the Late Middle Ages (circa 1400), by the most reliable estimates, as much as one-quarter of Ortigia's
population, or as many as 5,000 families, was Jewish, and most lived in the Giudecca. More than half these
families left Sicily in 1493. Those who remained became Christians - the anusim known in
Sicily as neofiti, and in Spain as marranos or conversos. It would seem that these converts, whatever
their number, chose not to reveal the existence of the mikveh. At some point their secret was forgotten. In many cases churches
were built on the sites of synagogues during the next century, just as they had been constructed on the sites of mosques during
the thirteenth century when Sicily's last Muslims had converted to Catholicism.
Somehow, Syracuse's Jews managed to bury this mikveh, in Via Alagona (the Church of Saint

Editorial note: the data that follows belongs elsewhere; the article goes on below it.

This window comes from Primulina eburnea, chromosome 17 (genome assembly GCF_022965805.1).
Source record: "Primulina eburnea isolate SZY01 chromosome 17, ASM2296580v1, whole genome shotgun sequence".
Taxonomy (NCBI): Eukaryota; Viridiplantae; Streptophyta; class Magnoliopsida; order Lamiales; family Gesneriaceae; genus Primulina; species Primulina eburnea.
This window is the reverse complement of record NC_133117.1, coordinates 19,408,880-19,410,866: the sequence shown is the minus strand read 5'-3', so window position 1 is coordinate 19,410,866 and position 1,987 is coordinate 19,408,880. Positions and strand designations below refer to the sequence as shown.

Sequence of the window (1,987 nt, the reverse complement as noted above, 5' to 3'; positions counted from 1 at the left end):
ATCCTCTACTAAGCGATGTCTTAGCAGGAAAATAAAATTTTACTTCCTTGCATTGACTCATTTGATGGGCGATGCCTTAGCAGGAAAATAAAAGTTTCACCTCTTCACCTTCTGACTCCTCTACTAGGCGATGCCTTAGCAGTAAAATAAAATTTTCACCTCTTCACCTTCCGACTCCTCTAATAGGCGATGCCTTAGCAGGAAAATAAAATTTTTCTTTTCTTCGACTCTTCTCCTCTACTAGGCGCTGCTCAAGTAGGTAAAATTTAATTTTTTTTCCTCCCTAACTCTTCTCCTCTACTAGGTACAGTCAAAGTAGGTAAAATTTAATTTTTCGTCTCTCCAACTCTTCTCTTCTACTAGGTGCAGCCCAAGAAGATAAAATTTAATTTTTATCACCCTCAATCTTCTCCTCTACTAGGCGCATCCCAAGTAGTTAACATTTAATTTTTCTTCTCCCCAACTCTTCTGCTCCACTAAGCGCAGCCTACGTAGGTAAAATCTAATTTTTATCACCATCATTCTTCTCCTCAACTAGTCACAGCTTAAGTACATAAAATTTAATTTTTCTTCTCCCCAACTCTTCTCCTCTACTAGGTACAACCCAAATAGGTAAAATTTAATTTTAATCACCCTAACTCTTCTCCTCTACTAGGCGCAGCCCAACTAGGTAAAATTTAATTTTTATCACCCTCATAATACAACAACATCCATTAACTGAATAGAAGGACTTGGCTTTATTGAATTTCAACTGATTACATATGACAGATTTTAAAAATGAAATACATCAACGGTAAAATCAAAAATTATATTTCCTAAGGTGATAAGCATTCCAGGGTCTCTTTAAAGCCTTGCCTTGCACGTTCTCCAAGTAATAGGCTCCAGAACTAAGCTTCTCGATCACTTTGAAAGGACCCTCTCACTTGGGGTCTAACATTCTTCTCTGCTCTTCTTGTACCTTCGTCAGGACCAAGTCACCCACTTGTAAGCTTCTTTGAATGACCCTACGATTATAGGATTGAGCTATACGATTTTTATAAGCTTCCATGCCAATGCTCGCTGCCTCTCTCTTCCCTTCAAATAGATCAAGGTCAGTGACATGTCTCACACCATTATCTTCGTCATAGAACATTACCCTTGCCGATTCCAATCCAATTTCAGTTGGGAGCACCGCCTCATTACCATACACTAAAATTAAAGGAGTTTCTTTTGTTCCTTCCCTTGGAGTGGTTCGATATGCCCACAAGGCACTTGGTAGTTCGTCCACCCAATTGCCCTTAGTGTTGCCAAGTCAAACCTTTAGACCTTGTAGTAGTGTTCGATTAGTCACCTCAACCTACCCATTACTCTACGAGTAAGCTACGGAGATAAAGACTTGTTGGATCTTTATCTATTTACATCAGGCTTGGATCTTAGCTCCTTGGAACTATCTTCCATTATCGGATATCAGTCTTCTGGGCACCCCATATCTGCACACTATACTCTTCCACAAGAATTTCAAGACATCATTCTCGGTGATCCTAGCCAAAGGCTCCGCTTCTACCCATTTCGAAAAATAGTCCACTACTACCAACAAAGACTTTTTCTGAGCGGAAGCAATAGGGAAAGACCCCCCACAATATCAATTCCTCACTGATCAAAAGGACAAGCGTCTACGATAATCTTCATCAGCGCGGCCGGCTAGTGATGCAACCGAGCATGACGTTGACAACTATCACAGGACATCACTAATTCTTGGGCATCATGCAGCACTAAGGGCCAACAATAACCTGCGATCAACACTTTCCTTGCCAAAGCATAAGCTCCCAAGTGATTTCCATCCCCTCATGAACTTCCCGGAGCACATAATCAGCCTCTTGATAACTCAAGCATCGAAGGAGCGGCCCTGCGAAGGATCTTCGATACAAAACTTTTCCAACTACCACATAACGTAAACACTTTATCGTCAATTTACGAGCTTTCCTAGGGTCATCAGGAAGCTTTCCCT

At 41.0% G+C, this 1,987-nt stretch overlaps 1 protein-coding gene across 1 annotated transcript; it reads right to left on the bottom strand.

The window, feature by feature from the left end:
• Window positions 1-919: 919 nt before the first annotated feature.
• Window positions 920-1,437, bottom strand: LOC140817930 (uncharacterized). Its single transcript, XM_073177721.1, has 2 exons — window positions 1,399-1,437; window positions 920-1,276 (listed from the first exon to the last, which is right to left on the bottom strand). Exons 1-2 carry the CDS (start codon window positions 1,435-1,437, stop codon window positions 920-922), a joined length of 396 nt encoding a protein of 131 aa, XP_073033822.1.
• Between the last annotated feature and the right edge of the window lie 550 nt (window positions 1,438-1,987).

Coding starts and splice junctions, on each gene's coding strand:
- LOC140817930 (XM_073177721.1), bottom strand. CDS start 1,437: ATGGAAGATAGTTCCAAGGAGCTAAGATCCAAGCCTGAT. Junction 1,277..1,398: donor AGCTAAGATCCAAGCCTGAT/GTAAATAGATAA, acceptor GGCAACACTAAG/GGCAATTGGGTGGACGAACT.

Philip was later built over the other one), in soil and fine
sand without their being discovered by the Spanish authorities. Incredibly, the Inquisition seemed ignorant
of the mikveh's subterranean existence, partly because changes in government (viceroys) were frequent, and though the
Giudecca was not a walled community, Gentiles were not permitted in the mikveh and few ever entered a synagogue.
In 1493, Judaism's presence in Sicily disappeared
almost overnight. It is believed that the Bianca (or Bianchi) family that resided in
the house above the hypogeum during the sixteenth century was anousim, having
converted from Judaism to Christianity. Discovered only some 500 years later, the
"secret" mikveh still utilizes its original water supply. Its discovery and excavation is
perhaps the most fascinating part of its story, one of the things that makes it a rare treasure.
We know that by the fifteenth century Palermo's Jewish community was larger
than that of Siracusa. The Palermitan Mikveh was built before the Norman conquest of that city in 1071, probably